It’s a common stereotype, enforced by anecdotal evidence in classrooms across America: Boys are wild and impulsive, while girls have much more self-control.
But it doesn’t have to be that way. In three Asian countries, a new study found, there was no difference in how well little boys and girls regulated their own behavior.
The findings might help boost the performance of boys in American school settings with a focus on on self-regulation, which describes a child’s ability to control his or her impulses, follow directions and stay on a task.
In the US, boys have a harder time with self-control that girls.Yet in several Asian countries there is no difference – both boys and girls can control themselves equally using objective testing.
And this does not seem to be caused by the expectations of teachers because in both America and in Asia, teachers believe that girls are better than boys.
So in different societies, adults state that girls can control their behavior better than boys. But when objective tests are done, it turns out that only one of the countries is right – America.
This suggests that the ability to self-regulate is not determined by sex and that both sexes are equally able to accomplish this. So it is not genetic. It can be controlled by social norms.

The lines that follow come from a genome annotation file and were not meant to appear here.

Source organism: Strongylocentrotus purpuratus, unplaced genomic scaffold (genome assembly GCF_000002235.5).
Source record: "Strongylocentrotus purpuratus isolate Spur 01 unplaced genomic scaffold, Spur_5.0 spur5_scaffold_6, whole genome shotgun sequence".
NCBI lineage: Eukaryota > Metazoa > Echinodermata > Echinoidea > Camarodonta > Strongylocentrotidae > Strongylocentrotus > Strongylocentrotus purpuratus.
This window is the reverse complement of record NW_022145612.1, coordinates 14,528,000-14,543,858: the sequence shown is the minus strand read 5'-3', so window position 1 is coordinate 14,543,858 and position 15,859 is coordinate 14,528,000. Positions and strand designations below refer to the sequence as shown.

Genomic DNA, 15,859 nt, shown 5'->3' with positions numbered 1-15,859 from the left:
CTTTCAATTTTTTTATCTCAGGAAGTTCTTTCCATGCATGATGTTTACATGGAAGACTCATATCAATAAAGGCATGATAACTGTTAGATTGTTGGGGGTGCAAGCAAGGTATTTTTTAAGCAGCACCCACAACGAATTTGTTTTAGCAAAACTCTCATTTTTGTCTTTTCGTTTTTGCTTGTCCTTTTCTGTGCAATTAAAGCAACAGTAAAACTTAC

Yet, it is not the social norm of teachers that is working here, since the teachers in all the cultures see a difference, even when it does not exist.
What is important is that self-regulation is important for academic achievement. The ability for boys to self-regulate in Asian cultures may be one reason for educational prowess.
Now, this study looked at kids from 3-6 years old, so things could change a lot after several years of schooling – and the pressure of teacher’s expectations.
But for young kids, it looks like there are other social constraints that determine the ability to regulate. I’d suggest the parents, not too surprisingly. It will be interesting to find out if the ability for boys to control themselves is also present at older ages.